The longing for something real
Molly eats a very clean diet that includes meat often but not daily. Her body goes through phases of needing meat and then not needing it so much, and she tries her best to listen to what her body needs.
“People say to me, ‘You’re a meat farmer, shouldn’t you be advocating for people to eat more meat?’ But I think we should eat less meat, and if we’re going to eat it, then the meat should be quality. Meat wasn’t always this easy; it used to be a luxury. There was a sense of sacred and value to it, but now it’s so easy to get, it’s lost what it really means.
“You know, when I go into a grocery store and I look around, I feel like ‘None of this is food.’ It’s so limited what I will buy in a grocery store, because none of it is food. And this is what people are putting inside of themselves. It’s fake, it’s not real. And so when you talk about energy and an energy transfer, what are they consuming?
“I see all this stuff around me that isn’t real, like reality shows that aren’t real, and people who are famous and uber-rich for not being real or authentic. What makes me sad is that that’s what people go for, and yet I think people are craving a connection to real. Which is why I think the food movement is growing, because people were so tipped in the wrong direction. People are wounded, and they don’t know why they are wounded. It’s what they’ve decided to consume. Whether it’s what they’ve decided to consume food-wise, or technology-wise, or energetically/emotionally.”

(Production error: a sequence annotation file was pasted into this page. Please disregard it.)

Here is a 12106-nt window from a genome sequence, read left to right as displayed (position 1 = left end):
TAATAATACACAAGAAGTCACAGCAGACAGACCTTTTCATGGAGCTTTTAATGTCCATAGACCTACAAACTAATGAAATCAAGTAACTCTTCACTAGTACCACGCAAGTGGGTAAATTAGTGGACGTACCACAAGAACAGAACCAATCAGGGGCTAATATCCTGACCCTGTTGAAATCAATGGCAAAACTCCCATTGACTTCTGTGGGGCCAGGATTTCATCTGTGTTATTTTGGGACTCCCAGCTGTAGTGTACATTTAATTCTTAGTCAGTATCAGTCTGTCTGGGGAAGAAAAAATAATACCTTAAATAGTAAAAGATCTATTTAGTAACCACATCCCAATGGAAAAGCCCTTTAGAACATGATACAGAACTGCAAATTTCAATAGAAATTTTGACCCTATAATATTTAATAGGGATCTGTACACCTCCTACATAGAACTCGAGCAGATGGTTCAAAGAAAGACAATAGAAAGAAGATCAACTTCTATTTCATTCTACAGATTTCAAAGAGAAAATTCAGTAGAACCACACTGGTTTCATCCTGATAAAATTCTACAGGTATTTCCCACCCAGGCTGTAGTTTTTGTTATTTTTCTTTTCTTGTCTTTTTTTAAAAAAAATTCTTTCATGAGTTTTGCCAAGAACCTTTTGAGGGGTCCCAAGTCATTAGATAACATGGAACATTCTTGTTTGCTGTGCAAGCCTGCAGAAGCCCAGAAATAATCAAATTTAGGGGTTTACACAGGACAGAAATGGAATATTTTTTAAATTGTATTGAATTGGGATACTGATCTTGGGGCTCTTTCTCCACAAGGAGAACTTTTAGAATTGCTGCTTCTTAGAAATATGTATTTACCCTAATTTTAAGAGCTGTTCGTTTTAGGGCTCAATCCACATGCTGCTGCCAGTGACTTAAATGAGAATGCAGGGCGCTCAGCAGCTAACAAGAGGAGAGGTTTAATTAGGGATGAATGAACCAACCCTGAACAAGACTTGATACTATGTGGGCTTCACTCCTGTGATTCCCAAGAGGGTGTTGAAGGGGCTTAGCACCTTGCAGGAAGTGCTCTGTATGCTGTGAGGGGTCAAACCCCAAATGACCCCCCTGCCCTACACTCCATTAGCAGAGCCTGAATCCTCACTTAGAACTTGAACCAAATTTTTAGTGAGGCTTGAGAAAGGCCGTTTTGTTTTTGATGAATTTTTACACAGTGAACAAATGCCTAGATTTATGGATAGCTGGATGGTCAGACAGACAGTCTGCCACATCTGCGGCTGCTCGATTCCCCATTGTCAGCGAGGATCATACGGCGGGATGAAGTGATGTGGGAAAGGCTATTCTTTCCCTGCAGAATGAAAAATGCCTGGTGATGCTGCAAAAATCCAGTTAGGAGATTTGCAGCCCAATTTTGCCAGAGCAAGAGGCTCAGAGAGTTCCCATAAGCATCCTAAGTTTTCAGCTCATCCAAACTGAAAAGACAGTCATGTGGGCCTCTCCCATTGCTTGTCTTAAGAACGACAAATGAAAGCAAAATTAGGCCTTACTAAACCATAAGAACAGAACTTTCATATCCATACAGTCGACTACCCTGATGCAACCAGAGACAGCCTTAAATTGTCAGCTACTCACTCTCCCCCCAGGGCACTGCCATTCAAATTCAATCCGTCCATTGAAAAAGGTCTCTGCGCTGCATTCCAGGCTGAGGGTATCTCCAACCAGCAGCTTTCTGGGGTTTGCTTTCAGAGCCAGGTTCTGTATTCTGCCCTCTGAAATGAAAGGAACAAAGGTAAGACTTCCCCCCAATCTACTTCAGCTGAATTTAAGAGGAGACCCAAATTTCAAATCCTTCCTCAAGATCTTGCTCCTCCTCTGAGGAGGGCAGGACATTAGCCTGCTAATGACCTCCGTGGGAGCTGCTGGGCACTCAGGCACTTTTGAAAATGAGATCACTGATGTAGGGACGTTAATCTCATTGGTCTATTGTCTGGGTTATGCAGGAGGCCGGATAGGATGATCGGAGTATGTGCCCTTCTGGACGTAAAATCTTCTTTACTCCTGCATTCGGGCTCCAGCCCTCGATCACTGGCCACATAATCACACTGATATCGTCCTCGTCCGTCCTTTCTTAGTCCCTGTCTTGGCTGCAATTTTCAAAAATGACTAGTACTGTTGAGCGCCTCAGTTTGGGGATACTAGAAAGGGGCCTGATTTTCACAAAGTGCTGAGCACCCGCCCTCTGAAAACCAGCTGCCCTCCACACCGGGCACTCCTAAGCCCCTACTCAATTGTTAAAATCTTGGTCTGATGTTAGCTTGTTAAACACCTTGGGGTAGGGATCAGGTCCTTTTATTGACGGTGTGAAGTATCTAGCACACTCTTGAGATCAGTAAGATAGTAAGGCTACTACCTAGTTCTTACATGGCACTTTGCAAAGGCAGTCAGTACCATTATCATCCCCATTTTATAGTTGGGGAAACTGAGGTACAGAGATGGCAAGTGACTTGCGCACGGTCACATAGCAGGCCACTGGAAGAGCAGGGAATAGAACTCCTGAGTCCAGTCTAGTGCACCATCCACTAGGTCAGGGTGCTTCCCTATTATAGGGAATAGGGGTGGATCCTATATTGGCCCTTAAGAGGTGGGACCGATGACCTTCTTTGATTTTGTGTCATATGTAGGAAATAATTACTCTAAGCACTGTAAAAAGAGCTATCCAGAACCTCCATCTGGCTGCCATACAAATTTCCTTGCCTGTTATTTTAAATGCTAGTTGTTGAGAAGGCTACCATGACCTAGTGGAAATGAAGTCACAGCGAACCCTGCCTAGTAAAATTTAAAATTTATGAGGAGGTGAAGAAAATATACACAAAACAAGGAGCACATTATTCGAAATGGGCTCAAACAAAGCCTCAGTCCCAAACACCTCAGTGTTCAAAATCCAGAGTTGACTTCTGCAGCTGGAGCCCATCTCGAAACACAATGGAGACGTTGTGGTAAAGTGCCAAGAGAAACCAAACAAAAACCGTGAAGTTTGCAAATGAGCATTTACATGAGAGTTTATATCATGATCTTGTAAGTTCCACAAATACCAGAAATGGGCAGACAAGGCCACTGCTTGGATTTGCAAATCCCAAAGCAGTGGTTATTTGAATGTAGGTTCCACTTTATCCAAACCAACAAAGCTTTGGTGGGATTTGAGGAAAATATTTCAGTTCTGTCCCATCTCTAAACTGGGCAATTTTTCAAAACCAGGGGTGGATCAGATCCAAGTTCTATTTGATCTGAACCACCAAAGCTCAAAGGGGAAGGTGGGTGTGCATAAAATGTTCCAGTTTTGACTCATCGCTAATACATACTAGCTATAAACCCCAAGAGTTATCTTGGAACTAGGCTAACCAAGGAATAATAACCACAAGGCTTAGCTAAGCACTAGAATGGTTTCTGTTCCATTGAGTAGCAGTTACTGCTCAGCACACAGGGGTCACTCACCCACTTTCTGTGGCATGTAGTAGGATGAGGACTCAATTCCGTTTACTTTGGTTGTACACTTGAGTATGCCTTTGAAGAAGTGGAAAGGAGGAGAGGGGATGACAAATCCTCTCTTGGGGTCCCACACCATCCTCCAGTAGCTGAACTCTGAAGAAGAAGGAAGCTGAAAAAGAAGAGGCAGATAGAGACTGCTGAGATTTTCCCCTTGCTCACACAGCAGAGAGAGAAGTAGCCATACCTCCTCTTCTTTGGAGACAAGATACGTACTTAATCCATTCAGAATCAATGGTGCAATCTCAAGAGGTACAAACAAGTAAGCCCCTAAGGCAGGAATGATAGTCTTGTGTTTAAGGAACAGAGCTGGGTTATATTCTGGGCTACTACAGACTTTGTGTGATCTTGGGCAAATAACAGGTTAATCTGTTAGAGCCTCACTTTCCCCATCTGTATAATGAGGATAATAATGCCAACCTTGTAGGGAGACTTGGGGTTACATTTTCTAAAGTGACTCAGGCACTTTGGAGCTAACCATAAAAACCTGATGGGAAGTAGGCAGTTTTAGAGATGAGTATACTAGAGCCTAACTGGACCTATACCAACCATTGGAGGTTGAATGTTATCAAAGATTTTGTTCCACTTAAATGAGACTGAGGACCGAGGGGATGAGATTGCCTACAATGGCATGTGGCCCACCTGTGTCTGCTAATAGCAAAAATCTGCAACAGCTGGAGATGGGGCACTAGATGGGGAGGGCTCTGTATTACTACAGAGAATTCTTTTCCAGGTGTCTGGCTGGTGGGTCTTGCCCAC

The idea of being mindful runs throughout conversation with Molly, so I asked if she had a daily mediation practice. “I should, but I don’t,” was her answer. “I did start and try to do a meditation every morning for 15 minutes, and I did fine and it’s good for me. But it’s one of those things I haven’t kept up with. It’s like one more thing on your To Do list. It’s probably one of those things you should do, though, before you even look at your To Do list! It’s very likely that I actually do [have a meditation practice], but because it doesn’t look like it’s ‘supposed to,’ with me sitting on a cushion with my eyes closed, I don’t label it as such.
“But it’s all about being present, and I do feel present so much of the time. When I’m anxious, I know that I’m either thinking too far ahead or too far back, and not right here.” The most calming thing for her is to take her camera out into the field and shoot. That brings her quickly back into the present, and Molly thinks that it’s her ability to be present that helps her juggle so much in her life.
How does she maintain that sense of being present? “I really love my life. I’ve been really blessed, and have found that joy and gratitude. I don’t have a whole lot I can complain about.”
In Part 2 we’ll follow Molly’s path to that place of joy and gratitude, from the childhood bliss of getting smelly with piglets to the choices one makes as an adult.